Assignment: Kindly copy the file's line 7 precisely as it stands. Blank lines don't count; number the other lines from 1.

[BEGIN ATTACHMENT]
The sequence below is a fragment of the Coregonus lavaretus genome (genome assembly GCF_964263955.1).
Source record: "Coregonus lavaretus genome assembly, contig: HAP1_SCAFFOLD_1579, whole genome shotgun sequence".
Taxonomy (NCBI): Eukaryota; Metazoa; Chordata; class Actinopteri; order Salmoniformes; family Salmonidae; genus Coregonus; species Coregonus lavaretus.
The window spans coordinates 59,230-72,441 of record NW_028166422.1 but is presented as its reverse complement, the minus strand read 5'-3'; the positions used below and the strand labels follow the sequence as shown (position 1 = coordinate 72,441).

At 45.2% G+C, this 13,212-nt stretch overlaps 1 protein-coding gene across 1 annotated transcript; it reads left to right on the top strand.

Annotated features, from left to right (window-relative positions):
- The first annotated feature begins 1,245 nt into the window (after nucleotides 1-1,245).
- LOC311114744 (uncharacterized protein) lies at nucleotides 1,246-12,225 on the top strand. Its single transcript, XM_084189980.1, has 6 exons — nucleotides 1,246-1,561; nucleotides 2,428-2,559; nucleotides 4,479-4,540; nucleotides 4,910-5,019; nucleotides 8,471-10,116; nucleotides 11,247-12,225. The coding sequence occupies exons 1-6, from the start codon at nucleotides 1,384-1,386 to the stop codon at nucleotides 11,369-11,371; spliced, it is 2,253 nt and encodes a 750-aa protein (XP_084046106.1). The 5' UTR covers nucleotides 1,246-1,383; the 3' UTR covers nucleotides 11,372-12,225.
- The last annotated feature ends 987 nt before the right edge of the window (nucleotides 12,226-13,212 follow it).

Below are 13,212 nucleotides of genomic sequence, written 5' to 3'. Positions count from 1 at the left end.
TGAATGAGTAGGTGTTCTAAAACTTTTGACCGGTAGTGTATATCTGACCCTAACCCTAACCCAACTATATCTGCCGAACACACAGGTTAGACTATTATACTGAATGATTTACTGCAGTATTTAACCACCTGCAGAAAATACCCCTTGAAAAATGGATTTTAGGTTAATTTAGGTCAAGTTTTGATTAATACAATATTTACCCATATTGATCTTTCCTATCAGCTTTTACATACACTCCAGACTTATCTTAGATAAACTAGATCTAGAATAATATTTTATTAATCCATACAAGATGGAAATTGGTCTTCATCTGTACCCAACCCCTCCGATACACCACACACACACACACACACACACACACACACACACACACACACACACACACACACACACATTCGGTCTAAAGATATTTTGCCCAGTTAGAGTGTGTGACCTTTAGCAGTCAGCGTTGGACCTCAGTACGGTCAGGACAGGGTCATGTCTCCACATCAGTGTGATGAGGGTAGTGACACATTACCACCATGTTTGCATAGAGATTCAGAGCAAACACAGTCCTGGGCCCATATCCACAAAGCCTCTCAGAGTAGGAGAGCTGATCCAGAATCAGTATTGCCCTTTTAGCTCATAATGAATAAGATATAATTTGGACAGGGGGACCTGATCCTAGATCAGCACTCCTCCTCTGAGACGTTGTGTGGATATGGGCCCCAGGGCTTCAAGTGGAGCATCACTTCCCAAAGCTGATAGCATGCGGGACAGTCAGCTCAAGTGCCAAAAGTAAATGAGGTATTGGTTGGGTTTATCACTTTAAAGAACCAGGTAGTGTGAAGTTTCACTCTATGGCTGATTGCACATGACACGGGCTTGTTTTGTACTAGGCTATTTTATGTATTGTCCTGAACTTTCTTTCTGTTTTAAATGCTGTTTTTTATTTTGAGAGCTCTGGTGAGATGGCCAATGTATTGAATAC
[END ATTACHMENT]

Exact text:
- The first annotated feature begins 1,245 nt into the window (after nucleotides 1-1,245).